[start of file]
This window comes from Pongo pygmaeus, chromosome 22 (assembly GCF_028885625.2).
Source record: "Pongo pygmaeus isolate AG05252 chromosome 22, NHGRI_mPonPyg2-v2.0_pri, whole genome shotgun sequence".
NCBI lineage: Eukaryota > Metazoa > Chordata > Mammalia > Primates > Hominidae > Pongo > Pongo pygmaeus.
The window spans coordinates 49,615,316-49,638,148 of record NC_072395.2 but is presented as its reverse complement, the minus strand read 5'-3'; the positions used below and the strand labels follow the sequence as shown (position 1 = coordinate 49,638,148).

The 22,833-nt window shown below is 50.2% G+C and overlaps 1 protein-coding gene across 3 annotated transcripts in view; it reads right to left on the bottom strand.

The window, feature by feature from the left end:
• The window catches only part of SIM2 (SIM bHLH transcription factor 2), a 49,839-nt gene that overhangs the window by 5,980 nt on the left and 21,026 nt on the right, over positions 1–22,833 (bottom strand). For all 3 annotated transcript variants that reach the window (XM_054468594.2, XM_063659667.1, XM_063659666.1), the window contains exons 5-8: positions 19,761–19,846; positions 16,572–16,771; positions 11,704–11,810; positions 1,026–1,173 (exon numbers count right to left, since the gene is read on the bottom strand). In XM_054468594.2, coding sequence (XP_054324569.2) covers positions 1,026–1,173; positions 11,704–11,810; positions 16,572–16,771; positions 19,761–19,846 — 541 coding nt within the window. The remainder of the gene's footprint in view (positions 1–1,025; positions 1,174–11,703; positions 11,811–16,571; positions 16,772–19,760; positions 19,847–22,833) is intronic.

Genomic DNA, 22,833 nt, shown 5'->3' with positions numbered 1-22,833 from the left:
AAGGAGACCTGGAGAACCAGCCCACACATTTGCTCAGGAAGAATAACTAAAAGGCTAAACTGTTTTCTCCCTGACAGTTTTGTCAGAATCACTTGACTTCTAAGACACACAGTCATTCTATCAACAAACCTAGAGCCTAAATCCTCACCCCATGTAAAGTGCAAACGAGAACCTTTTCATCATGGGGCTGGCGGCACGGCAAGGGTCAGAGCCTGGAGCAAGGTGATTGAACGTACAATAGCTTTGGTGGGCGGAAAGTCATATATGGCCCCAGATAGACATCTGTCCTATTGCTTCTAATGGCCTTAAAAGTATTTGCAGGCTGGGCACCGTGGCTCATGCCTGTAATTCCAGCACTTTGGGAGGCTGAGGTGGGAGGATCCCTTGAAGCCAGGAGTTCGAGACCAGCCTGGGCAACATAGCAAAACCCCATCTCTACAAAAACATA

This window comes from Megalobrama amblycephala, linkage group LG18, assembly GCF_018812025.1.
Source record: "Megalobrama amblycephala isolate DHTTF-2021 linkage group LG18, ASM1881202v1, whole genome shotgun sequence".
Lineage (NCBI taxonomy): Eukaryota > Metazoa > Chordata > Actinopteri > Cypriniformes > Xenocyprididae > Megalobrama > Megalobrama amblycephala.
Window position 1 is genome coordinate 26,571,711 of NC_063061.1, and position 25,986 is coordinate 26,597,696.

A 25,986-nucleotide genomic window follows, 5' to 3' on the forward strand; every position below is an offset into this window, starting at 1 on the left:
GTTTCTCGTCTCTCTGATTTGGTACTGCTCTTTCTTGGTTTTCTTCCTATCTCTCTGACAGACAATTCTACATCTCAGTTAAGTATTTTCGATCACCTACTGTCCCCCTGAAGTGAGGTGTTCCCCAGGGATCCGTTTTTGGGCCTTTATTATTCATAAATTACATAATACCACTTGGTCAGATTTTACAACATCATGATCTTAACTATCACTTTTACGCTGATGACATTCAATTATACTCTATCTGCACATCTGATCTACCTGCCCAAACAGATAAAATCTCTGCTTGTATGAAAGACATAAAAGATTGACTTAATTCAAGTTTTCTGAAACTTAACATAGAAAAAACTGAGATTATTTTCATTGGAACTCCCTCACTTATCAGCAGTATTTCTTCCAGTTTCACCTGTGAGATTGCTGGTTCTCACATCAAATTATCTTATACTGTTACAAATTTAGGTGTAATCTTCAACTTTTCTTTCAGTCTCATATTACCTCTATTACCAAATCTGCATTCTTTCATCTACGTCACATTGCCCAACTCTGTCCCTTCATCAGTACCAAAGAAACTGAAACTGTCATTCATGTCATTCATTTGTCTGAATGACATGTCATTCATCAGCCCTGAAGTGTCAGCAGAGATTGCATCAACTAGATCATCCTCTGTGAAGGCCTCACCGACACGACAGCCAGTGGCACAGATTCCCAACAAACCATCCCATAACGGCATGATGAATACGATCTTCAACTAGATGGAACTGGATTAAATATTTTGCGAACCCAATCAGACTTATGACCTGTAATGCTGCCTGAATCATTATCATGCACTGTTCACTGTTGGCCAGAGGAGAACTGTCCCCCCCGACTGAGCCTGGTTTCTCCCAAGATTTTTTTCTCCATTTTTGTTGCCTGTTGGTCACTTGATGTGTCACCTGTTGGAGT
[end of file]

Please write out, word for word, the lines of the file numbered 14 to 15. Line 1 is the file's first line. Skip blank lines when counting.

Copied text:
A 25,986-nucleotide genomic window follows, 5' to 3' on the forward strand; every position below is an offset into this window, starting at 1 on the left:
GTTTCTCGTCTCTCTGATTTGGTACTGCTCTTTCTTGGTTTTCTTCCTATCTCTCTGACAGACAATTCTACATCTCAGTTAAGTATTTTCGATCACCTACTGTCCCCCTGAAGTGAGGTGTTCCCCAGGGATCCGTTTTTGGGCCTTTATTATTCATAAATTACATAATACCACTTGGTCAGATTTTACAACATCATGATCTTAACTATCACTTTTACGCTGATGACATTCAATTATACTCTATCTGCACATCTGATCTACCTGCCCAAACAGATAAAATCTCTGCTTGTATGAAAGACATAAAAGATTGACTTAATTCAAGTTTTCTGAAACTTAACATAGAAAAAACTGAGATTATTTTCATTGGAACTCCCTCACTTATCAGCAGTATTTCTTCCAGTTTCACCTGTGAGATTGCTGGTTCTCACATCAAATTATCTTATACTGTTACAAATTTAGGTGTAATCTTCAACTTTTCTTTCAGTCTCATATTACCTCTATTACCAAATCTGCATTCTTTCATCTACGTCACATTGCCCAACTCTGTCCCTTCATCAGTACCAAAGAAACTGAAACTGTCATTCATGTCATTCATTTGTCTGAATGACATGTCATTCATCAGCCCTGAAGTGTCAGCAGAGATTGCATCAACTAGATCATCCTCTGTGAAGGCCTCACCGACACGACAGCCAGTGGCACAGATTCCCAACAAACCATCCCATAACGGCATGATGAATACGATCTTCAACTAGATGGAACTGGATTAAATATTTTGCGAACCCAATCAGACTTATGACCTGTAATGCTGCCTGAATCATTATCATGCACTGTTCACTGTTGGCCAGAGGAGAACTGTCCCCCCCGACTGAGCCTGGTTTCTCCCAAGATTTTTTTCTCCATTTTTGTTGCCTGTTGGTCACTTGATGTGTCACCTGTTGGAGT